In light of the recent conclusion of season two of 'The Walking Dead,' I have taken it upon myself to re-read the half of the series that I read years ago, and continue on finishing the story that I started reading so long ago. I'm hovering over issue 82 right now and all I can really say is...wow.
If you have any idea about the show or the comic, it's about a group of survivors that have somehow made it through the beginning of the zombie apocalypse and have banded together for protection, sanity, or any sort of semblance of the life they had before. Yeah, there are zombies there. Of course there are zombies. Honestly, anything that is ever put on a screen ever again should have zombies. But 'The Walking Dead' really isn't about that, and I've been able to grasp even more of what it's about from reading the series these past few days.
The writer of the series, Robert Kirkman, just has a way of making his readers feel uneasy. And it doesn't start out this way. In the beginning of the series (the book and the show, for that matter), the viewer has hope. The viewer is on the edge of their seat, waiting for the show or book to drive in whichever direction Kirkman wants to take them. I've found that in the later issues I'm getting into now, I feel like I'm part of it.
I'm not going to spoil anything for anyone who hasn't read or watched it, but some fucked up shit happens. Shit that even in my darkest days of depravity I could never picture myself doing. There are merely shreds of the humanity initially instilled in the character development early on. They are, in as cliche as terms can get here, shells of themselves who fear nothing and everything at the same time. They trust nobody, not even themselves.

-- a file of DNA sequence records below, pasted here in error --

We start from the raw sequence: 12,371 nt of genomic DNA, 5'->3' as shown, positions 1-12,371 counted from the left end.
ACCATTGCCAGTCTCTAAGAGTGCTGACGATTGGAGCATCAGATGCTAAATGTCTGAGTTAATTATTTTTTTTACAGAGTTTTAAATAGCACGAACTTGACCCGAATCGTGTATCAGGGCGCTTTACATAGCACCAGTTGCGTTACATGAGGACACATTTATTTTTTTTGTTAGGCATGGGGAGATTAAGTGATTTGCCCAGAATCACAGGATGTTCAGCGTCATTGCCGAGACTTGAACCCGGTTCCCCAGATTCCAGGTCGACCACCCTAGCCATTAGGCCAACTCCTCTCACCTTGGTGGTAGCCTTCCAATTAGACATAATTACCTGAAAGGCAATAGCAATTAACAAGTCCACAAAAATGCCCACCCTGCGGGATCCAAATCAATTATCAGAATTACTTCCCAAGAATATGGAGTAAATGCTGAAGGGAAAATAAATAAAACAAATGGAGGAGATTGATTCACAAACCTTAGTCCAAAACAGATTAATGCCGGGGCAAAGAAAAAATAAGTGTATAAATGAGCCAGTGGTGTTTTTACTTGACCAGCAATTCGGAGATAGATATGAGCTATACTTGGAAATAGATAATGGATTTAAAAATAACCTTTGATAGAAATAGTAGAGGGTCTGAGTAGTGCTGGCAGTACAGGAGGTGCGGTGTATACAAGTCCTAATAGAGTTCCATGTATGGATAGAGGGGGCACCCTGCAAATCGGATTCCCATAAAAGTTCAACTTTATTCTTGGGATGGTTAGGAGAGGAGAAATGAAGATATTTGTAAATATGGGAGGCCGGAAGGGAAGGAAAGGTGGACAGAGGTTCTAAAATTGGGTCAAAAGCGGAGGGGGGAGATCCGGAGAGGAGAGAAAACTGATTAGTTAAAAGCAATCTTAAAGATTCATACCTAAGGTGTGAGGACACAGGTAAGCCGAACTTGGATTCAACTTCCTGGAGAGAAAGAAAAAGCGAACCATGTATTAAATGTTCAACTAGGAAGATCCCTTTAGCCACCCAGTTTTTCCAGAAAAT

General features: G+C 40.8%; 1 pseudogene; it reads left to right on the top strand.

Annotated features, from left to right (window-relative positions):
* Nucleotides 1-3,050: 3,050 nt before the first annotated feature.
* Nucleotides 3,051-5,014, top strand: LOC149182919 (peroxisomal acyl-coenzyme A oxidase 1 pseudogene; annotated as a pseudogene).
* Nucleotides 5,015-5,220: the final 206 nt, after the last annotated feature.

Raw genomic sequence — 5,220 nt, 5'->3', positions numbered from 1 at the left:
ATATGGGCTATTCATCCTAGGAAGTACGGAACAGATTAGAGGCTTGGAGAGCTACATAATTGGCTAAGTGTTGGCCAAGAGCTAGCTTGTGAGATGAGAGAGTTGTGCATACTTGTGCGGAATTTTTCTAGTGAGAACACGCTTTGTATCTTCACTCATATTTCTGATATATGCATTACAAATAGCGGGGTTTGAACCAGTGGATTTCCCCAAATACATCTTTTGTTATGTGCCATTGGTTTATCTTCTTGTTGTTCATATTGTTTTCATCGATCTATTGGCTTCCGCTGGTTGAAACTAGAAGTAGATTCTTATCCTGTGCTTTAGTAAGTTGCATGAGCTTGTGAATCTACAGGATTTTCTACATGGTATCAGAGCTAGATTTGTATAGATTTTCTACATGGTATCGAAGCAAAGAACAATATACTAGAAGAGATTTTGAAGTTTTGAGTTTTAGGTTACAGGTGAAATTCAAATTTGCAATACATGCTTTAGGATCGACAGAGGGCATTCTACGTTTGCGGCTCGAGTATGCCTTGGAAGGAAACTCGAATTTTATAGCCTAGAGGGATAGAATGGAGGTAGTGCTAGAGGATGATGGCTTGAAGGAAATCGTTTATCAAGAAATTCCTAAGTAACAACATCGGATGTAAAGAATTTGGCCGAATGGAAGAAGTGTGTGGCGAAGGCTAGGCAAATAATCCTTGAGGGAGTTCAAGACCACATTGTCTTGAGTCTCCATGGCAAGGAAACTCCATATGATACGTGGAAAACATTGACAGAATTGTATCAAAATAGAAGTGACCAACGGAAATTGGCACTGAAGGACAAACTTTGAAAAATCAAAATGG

I find it absolutely amazing that a comic book--a simple, black and white comic book--can in turn make me feel those very same sentiments. I'm turning the pages (well, clicking--they're on my computer. I digress) and every new person they encounter I trust less and less. I see people at work and every day I trust them less and less. I look at the world around me and I think--what would I do for the people I love?
Would I kill? Would I abandon? Which lives would I value over others? How far would I really go? In season one and two these situations haven't catapulted themselves to the levels that they are now where I'm at in the comic series. Just wait. If season three follows the same story arch that the end of season two is alluding to, you'll see. If anything, it's almost like a nightmare being played out on your television set. My skin is crawling just thinking about what they're going to do with the events that are so close to transpiring.
Really, what I'm getting at here--when (not if) the zombie apocalypse happens, if I'm alive to see it, I really wonder about the person I would become. What would a situation like that force me to reveal to myself? What would I discover about the people I love?
Thank you, Mr. Kirkman, for making me think about these things. And damn you, Walking Dead, with your obnoxious cliffhangers.